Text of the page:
Dedicated to defending our food systems from corporate monopoly and fostering alternatives that are truly sustainable, Seed the Commons’ co-founder Nassim Nobari told the crowds that it is time to reject false solutions to climate change like tech fixes and animal-based farming and start rebuilding our food systems based on agroecological, plant-based farming principles. She knows that this admonishment runs counter to interest in the U.S. and beyond in producing more beef from cattle raised in exclusively pasture-based systems rather than in grain-finishing feedlots, and that 41% of U.S. Land is already used for livestock. This is exactly why alternatives to animal-centric farming must be heard, seen and understood. Environmental researchers have determined that a nationwide shift to pasture-raised cattle in the U.S. would require increasing the number of animals by 30% in order to produce the same quantity of beef as the present-day system! We need a drastic decrease in meat consumption worldwide, not just a moderate reduction involving animals raised under less inhumane conditions.
As I’ve noted previously in this column, the idea that cattle are beneficial to carbon sequestration and therefore vital to the healing of damaged ecosystems has been challenged by some very thorough studies. And veganic growers around the world are proving that it is simply untrue that regenerative agriculture with farmed animals is the only alternative to conventional farming based on fossil fuels. But romanticized notions about the necessity of farmed animals in sustainable food production run deep. At a conference hosted by Seed the Commons the day after the people’s climate action march, speakers addressed the pervasive influence of meat and dairy interests on today’s food movement as an extension of colonial history.
Missing from much mainstream environmental dialogue is the understanding that sustainable food production without the use of animal byproducts like manure is not only possible, it is hardly new. Chema Hernandez Gil explained how prior to colonization and the European introduction of non-indigenous species to Mesoamerica, his ancestors and others thrived in large numbers on the ‘milpa‘ system for millenia. Planted together, the ‘three sisters’ (corn, beans and squash) are environmentally complimentary. At well-managed levels crops grown in a milpa constitute a nutritionally balanced, self-sustaining food system. Eurocentric bias is responsible for the erasure of much indigenous agricultural wisdom and practice.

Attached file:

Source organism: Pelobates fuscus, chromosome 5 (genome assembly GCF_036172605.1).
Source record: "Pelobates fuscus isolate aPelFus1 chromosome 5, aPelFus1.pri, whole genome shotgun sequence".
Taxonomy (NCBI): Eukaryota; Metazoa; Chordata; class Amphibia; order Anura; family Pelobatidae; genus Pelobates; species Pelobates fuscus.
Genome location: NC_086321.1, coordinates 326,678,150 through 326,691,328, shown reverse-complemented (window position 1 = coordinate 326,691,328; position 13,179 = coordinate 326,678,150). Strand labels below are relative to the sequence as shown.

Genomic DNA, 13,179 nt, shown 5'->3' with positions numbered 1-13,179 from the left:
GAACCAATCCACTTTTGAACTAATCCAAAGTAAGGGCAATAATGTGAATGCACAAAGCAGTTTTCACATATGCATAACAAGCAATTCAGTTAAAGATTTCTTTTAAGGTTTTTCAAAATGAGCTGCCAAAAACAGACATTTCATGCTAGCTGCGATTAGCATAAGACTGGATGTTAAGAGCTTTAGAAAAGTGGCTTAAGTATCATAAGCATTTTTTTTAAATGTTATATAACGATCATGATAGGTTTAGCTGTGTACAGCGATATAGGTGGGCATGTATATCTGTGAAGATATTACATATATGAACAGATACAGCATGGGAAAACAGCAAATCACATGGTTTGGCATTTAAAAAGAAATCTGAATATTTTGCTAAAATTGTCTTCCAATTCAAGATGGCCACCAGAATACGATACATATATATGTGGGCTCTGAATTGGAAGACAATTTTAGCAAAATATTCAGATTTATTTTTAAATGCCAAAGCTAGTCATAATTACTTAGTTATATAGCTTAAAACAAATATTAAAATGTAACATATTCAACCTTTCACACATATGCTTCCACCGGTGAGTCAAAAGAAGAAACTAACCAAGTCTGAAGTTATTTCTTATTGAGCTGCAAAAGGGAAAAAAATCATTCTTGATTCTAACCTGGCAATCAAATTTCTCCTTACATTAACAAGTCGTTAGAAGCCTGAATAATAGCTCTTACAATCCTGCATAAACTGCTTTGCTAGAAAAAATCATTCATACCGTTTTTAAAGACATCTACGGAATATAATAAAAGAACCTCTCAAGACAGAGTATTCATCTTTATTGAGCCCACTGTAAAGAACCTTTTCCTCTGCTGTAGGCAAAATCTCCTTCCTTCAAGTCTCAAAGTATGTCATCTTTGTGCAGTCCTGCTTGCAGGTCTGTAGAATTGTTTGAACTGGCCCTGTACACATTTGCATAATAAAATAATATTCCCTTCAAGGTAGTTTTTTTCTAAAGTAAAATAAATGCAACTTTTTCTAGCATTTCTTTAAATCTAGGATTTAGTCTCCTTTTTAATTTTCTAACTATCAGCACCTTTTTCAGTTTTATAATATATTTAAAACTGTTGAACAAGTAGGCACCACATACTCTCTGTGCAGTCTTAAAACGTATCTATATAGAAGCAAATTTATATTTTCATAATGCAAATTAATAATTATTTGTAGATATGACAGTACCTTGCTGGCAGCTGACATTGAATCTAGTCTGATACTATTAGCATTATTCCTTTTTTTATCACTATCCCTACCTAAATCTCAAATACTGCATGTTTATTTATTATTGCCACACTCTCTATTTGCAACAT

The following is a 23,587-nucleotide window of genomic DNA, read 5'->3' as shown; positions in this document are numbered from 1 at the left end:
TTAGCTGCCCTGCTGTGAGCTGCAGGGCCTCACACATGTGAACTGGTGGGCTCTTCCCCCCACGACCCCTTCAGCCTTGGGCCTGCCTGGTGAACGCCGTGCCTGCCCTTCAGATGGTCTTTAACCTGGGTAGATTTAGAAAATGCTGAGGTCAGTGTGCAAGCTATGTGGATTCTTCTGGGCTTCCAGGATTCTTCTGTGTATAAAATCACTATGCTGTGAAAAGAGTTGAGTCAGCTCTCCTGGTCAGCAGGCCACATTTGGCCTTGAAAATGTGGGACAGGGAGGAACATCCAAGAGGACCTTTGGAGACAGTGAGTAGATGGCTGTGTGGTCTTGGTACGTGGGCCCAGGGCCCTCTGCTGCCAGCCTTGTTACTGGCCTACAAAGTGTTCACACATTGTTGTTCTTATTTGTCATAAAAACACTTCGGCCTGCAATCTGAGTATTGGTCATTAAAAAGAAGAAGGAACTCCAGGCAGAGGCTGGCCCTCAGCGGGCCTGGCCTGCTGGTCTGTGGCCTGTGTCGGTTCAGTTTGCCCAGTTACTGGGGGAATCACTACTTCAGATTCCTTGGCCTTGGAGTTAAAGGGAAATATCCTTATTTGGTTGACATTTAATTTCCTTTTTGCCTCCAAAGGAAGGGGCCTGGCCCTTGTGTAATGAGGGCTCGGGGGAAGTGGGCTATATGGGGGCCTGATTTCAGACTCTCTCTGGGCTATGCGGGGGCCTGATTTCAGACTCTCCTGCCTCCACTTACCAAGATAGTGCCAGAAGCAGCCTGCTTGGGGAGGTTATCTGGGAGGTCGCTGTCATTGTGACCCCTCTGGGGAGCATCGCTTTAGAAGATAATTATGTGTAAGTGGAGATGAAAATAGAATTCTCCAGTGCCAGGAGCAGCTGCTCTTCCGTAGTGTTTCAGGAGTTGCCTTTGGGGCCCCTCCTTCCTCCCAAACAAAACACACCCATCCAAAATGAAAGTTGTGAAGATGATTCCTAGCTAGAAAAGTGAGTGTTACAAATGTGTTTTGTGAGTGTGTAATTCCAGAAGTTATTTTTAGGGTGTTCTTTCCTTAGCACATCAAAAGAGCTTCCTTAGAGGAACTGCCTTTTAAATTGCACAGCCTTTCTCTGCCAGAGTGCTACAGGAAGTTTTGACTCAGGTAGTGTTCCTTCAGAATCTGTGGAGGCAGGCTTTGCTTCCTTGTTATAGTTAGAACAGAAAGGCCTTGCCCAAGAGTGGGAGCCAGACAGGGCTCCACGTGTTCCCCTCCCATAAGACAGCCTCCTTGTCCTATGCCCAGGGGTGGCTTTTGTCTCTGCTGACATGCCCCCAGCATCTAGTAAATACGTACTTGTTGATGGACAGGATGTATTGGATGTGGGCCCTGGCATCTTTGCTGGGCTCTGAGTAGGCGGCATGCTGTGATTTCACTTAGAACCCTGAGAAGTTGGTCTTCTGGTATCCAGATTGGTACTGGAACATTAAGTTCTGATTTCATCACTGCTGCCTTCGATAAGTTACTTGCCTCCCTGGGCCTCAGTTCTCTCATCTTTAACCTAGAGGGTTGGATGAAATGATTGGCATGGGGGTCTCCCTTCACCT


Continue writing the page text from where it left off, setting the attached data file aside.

However we choose to celebrate the harvest season, decolonizing our diets can be a step in the right direction. A team of researchers from four American universities have determined that if Americans ate beans instead of beef, for example, the U.S. would reach 50-75% of its GHG reductions targets for the year 2020.
Vegan Black Bean and Squash Chili Recipe (with thanks to Yasmin Fahr)
2 T. olive oil
1 small butternut squash, peeled and cubed
sea salt and freshly ground black pepper
1 onion, chopped
1 yellow and 1 red bell pepper, chopped
1 T. ground cumin
1 tsp. dried oregano
1 medium cloves garlic, minced
3.5 ounces (1/2 small can) chipotle chilies in adobo
2 Cups veggie broth (I use Herbal Bouillon)
2 cans of black beans, drained and rinsed
4 scallions, chopped
1 cup shredded vegan cheese (optional)
1 ripe avocado
- Directions: Heat oil in skillet, add squash, season with salt and pepper and cook over medium heat until lightly browned. Add onions, peppers, and cook until soft. Add cumin, oregano and garlic. Stir. Add your chipotle, veggie stalk and beans and cook for another ten minutes or so. Mash beans gently with a wooden spoon to help thicken the dish. Season to taste, and serve with chopped scallions, vegan cheese shreds and avocado. Buen provecho!